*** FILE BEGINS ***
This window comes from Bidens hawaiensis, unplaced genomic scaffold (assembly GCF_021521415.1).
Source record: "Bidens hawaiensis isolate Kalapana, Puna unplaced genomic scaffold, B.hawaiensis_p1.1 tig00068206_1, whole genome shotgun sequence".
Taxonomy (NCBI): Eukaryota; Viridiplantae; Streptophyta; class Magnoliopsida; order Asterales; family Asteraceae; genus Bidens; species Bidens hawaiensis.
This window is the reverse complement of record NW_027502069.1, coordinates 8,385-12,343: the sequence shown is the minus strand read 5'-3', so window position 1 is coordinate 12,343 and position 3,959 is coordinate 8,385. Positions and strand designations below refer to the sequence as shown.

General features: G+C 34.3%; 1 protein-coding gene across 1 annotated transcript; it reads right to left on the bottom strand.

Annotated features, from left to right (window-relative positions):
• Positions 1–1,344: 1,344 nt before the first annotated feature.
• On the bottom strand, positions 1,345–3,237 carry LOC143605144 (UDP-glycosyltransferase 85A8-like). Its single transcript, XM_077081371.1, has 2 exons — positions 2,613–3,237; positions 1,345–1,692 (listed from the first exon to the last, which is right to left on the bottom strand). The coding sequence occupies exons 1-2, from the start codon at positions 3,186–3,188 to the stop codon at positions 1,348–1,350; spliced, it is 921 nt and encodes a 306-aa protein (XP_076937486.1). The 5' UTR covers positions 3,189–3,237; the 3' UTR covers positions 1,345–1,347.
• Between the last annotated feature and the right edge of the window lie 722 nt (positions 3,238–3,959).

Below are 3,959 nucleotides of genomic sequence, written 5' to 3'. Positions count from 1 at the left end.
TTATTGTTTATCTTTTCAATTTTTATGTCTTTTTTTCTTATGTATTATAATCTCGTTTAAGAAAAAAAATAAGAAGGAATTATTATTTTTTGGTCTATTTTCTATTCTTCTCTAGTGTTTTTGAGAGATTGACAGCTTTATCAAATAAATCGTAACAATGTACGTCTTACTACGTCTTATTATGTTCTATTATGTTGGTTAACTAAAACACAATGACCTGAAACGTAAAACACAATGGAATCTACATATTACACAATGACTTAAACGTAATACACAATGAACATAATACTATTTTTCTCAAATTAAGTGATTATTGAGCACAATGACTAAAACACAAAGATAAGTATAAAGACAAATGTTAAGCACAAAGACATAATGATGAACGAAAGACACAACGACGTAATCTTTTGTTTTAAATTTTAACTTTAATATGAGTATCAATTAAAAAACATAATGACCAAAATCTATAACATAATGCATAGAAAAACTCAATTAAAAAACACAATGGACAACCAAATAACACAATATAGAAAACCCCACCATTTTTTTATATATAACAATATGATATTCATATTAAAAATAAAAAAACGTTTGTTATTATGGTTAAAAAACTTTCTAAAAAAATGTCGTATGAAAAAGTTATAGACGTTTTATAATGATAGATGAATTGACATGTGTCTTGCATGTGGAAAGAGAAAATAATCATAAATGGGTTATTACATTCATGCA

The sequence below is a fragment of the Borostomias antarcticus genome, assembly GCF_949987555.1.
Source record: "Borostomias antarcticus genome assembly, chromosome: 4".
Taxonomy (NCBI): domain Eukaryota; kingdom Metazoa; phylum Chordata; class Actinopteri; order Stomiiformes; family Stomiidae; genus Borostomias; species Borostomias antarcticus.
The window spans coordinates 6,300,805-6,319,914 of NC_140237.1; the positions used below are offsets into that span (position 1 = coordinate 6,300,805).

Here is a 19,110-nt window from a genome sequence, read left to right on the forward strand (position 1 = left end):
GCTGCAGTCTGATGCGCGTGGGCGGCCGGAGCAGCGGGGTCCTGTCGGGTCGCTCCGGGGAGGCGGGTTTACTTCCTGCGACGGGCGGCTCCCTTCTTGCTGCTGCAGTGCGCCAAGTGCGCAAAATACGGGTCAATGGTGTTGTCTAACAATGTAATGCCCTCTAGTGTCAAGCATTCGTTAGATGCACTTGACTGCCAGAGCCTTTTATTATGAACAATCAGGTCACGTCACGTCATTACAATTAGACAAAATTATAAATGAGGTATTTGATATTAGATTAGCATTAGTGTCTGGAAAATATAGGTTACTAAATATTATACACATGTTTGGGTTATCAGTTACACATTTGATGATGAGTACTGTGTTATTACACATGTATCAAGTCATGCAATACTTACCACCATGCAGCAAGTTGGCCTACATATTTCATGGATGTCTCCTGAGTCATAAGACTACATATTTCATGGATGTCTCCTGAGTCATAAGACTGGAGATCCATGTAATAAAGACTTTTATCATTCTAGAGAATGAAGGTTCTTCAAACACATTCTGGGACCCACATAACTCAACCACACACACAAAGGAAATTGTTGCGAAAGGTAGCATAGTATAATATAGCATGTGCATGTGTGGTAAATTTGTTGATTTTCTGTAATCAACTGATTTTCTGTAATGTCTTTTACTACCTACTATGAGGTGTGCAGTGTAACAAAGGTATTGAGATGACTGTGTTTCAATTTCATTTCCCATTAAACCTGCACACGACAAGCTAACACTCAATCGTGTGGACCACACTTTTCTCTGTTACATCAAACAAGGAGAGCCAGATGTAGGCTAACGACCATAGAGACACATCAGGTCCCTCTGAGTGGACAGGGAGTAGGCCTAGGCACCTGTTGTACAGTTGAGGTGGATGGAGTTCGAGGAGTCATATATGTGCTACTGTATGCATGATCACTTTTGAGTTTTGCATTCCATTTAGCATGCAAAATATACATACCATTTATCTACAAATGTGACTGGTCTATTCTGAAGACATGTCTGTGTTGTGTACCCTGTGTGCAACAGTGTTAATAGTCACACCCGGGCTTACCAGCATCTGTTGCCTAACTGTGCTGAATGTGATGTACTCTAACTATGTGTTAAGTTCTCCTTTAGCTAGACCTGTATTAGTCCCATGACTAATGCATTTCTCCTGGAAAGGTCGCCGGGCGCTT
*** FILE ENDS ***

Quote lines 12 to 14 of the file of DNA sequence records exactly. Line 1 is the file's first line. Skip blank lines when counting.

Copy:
The sequence below is a fragment of the Borostomias antarcticus genome, assembly GCF_949987555.1.
Source record: "Borostomias antarcticus genome assembly, chromosome: 4".
Taxonomy (NCBI): domain Eukaryota; kingdom Metazoa; phylum Chordata; class Actinopteri; order Stomiiformes; family Stomiidae; genus Borostomias; species Borostomias antarcticus.